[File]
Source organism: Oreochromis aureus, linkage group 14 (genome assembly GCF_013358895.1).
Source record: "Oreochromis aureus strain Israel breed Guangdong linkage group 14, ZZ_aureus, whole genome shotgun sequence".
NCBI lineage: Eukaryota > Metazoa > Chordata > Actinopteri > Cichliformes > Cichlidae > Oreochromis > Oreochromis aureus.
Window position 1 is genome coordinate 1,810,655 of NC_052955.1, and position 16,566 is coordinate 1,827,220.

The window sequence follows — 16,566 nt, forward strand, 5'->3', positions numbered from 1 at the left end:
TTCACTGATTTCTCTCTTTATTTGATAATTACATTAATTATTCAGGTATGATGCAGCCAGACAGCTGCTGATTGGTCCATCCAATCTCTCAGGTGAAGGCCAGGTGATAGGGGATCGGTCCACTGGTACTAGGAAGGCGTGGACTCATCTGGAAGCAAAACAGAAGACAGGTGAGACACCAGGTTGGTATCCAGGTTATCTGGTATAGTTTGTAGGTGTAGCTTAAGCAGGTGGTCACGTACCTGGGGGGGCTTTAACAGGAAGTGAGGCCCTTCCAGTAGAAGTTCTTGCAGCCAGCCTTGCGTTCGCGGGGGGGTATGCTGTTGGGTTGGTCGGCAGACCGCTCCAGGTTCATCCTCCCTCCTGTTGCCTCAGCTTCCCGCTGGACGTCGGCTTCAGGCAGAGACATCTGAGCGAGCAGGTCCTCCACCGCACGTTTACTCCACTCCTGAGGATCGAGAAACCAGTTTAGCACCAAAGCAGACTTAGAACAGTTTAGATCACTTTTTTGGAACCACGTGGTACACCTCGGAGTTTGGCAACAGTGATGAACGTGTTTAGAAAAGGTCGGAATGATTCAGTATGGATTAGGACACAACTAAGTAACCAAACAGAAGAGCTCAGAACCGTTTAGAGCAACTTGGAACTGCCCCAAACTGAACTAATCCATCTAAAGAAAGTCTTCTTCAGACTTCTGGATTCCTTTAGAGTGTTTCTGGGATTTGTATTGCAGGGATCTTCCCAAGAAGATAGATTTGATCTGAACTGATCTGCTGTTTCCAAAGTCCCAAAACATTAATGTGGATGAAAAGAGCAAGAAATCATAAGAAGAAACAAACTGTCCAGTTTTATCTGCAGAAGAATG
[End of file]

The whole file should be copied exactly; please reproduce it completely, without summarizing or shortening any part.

Source organism: Oreochromis aureus, linkage group 14 (genome assembly GCF_013358895.1).
Source record: "Oreochromis aureus strain Israel breed Guangdong linkage group 14, ZZ_aureus, whole genome shotgun sequence".
NCBI lineage: Eukaryota > Metazoa > Chordata > Actinopteri > Cichliformes > Cichlidae > Oreochromis > Oreochromis aureus.
Window position 1 is genome coordinate 1,810,655 of NC_052955.1, and position 16,566 is coordinate 1,827,220.

The window sequence follows — 16,566 nt, forward strand, 5'->3', positions numbered from 1 at the left end:
TTCACTGATTTCTCTCTTTATTTGATAATTACATTAATTATTCAGGTATGATGCAGCCAGACAGCTGCTGATTGGTCCATCCAATCTCTCAGGTGAAGGCCAGGTGATAGGGGATCGGTCCACTGGTACTAGGAAGGCGTGGACTCATCTGGAAGCAAAACAGAAGACAGGTGAGACACCAGGTTGGTATCCAGGTTATCTGGTATAGTTTGTAGGTGTAGCTTAAGCAGGTGGTCACGTACCTGGGGGGGCTTTAACAGGAAGTGAGGCCCTTCCAGTAGAAGTTCTTGCAGCCAGCCTTGCGTTCGCGGGGGGGTATGCTGTTGGGTTGGTCGGCAGACCGCTCCAGGTTCATCCTCCCTCCTGTTGCCTCAGCTTCCCGCTGGACGTCGGCTTCAGGCAGAGACATCTGAGCGAGCAGGTCCTCCACCGCACGTTTACTCCACTCCTGAGGATCGAGAAACCAGTTTAGCACCAAAGCAGACTTAGAACAGTTTAGATCACTTTTTTGGAACCACGTGGTACACCTCGGAGTTTGGCAACAGTGATGAACGTGTTTAGAAAAGGTCGGAATGATTCAGTATGGATTAGGACACAACTAAGTAACCAAACAGAAGAGCTCAGAACCGTTTAGAGCAACTTGGAACTGCCCCAAACTGAACTAATCCATCTAAAGAAAGTCTTCTTCAGACTTCTGGATTCCTTTAGAGTGTTTCTGGGATTTGTATTGCAGGGATCTTCCCAAGAAGATAGATTTGATCTGAACTGATCTGCTGTTTCCAAAGTCCCAAAACATTAATGTGGATGAAAAGAGCAAGAAATCATAAGAAGAAACAAACTGTCCAGTTTTATCTGCAGAAGAATG